Project Description

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CAPTIVATING AND CURIOUS

Thylacine’s role

  • design management
  • interpretive design
  • graphic design
  • select fabrication
  • installation

A temporary exhibition for the National Museum of Australia, Canberra

Captivating & Curious was designed to celebrate the 25th Anniversary of the National Museum of Australia Act (1980) which led to the establishment of the National Museum and its opening in 2001. The exhibition showcased over 450 objects from the National Historical Collection (NHC) featuring the museum’s core collection of Australian historical material; many of which had never been displayed before. Items included Indigenous bark paintings and breastplates, convict love tokens, racehorse Phar Lap’s heart, a tinker’s Saw Doctor Wagon, historical vehicles including Holden prototype no.1, an aeroplane and Bettie a giant kewpie doll , part of the 2000 Olympic Games Collection. These disparate items were collected under approaches such as comparative anatomy, social history and ethnography. The exhibition was drawn from the objects in the NHC rather than using the objects to explore a historical theme or idea. By focusing on key objects in the collections the activity of collecting was highlighted.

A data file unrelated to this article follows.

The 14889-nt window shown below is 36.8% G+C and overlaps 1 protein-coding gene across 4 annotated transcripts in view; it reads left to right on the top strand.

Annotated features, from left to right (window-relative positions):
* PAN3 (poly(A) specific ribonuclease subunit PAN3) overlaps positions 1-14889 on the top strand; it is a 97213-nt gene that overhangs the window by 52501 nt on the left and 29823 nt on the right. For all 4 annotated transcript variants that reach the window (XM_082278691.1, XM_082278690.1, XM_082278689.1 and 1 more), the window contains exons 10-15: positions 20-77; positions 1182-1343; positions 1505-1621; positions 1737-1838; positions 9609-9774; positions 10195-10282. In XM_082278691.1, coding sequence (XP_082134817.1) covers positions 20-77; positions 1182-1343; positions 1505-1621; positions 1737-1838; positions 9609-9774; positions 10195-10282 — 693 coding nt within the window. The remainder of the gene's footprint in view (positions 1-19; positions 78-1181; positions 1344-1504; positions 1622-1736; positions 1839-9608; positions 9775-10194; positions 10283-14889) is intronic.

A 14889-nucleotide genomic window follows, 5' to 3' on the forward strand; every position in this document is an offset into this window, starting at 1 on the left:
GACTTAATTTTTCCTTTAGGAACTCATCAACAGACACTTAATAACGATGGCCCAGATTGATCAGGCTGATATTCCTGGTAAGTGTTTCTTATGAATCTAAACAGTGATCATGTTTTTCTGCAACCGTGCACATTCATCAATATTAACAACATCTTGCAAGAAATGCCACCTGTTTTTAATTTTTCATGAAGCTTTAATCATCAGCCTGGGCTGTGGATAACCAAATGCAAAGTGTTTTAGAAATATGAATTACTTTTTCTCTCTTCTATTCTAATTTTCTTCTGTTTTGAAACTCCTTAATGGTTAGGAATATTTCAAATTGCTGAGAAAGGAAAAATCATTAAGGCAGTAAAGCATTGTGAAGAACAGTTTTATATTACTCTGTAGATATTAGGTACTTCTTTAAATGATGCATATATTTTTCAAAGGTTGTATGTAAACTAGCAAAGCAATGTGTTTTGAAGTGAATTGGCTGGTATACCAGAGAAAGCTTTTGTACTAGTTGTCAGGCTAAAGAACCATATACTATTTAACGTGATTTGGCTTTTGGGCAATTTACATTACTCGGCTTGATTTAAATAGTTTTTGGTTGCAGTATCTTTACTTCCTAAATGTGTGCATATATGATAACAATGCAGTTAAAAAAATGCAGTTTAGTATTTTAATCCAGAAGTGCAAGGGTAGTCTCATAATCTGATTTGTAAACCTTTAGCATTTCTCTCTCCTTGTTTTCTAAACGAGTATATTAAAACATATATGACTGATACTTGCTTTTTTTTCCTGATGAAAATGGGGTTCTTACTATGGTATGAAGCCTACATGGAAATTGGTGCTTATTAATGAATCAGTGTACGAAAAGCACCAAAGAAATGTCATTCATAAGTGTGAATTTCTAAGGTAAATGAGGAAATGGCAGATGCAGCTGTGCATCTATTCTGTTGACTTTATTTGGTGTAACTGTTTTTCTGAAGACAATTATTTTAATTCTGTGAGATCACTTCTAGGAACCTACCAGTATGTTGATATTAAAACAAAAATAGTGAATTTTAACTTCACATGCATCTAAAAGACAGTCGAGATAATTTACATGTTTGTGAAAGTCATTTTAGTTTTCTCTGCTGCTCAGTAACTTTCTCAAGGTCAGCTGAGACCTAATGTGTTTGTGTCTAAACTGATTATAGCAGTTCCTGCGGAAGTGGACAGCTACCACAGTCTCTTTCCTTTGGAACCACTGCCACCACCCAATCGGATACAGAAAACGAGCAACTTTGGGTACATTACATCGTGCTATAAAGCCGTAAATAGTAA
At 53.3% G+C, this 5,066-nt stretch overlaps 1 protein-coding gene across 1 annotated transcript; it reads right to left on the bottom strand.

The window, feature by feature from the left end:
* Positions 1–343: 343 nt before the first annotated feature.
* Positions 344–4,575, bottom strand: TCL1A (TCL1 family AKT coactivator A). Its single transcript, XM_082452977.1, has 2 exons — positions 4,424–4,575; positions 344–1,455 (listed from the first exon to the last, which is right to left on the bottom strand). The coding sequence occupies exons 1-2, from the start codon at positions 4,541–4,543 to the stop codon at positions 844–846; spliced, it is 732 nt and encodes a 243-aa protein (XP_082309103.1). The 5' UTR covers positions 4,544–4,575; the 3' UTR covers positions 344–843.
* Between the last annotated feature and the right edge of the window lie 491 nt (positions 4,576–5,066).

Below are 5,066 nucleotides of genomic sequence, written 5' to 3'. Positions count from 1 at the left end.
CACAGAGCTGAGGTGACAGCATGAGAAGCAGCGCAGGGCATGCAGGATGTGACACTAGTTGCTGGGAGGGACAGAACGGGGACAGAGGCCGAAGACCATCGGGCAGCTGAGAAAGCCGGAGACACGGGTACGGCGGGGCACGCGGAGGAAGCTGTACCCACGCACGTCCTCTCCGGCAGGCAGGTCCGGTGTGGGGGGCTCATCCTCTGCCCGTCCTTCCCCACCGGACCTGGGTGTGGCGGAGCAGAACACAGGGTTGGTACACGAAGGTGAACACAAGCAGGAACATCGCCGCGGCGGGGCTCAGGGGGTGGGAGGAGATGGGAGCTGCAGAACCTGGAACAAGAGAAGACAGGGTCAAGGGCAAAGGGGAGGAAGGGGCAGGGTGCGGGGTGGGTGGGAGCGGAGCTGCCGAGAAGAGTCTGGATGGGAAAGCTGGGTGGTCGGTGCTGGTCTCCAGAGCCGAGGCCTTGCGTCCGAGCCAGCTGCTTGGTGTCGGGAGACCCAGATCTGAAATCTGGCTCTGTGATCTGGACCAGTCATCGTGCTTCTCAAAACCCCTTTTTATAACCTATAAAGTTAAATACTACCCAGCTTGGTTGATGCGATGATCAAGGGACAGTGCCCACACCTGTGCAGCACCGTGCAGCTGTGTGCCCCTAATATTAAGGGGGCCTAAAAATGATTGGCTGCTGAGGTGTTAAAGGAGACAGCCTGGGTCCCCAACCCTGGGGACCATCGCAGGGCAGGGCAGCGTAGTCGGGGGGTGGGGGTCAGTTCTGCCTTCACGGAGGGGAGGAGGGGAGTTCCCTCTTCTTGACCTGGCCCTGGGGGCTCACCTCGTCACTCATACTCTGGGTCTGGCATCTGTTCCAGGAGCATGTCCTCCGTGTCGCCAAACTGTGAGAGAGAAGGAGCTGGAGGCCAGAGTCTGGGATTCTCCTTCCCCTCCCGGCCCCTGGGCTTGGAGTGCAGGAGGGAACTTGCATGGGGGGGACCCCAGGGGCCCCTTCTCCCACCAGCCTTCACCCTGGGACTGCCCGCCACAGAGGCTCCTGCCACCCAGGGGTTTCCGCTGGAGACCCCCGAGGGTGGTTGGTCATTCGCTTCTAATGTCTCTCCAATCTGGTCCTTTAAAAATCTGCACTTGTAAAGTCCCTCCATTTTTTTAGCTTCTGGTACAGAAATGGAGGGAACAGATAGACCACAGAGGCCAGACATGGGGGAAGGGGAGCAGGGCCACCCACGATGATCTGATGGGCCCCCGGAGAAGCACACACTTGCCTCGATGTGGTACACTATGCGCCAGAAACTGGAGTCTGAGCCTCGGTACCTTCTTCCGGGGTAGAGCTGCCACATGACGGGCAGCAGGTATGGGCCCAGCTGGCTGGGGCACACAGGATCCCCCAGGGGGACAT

To draw visitors into the gallery from the main hall into the temporary exhibitions space a spine of open storage racking enclosed with acrylic sheeting was used. The racking was identical to the racking used at the Museum’s warehouse in Mitchell and is of the standard blue and orange steel finish. Accession tags and bar codes were left on the objects alluding to an experience of going behind the scenes into the stores of the museum. Mixed in with this utilitarian design language were traditional wooden display cabinets which had come from the Institute of Anatomy one of the foundation collections of the NHC. These displays were used to hold anatomical wet specimens collected by the institute’s first director who was interested in comparative anatomy.

Captivating and Curious has been described as one of the most successful temporary exhibitions ever held by the National Museum of Australia.

Opened 2005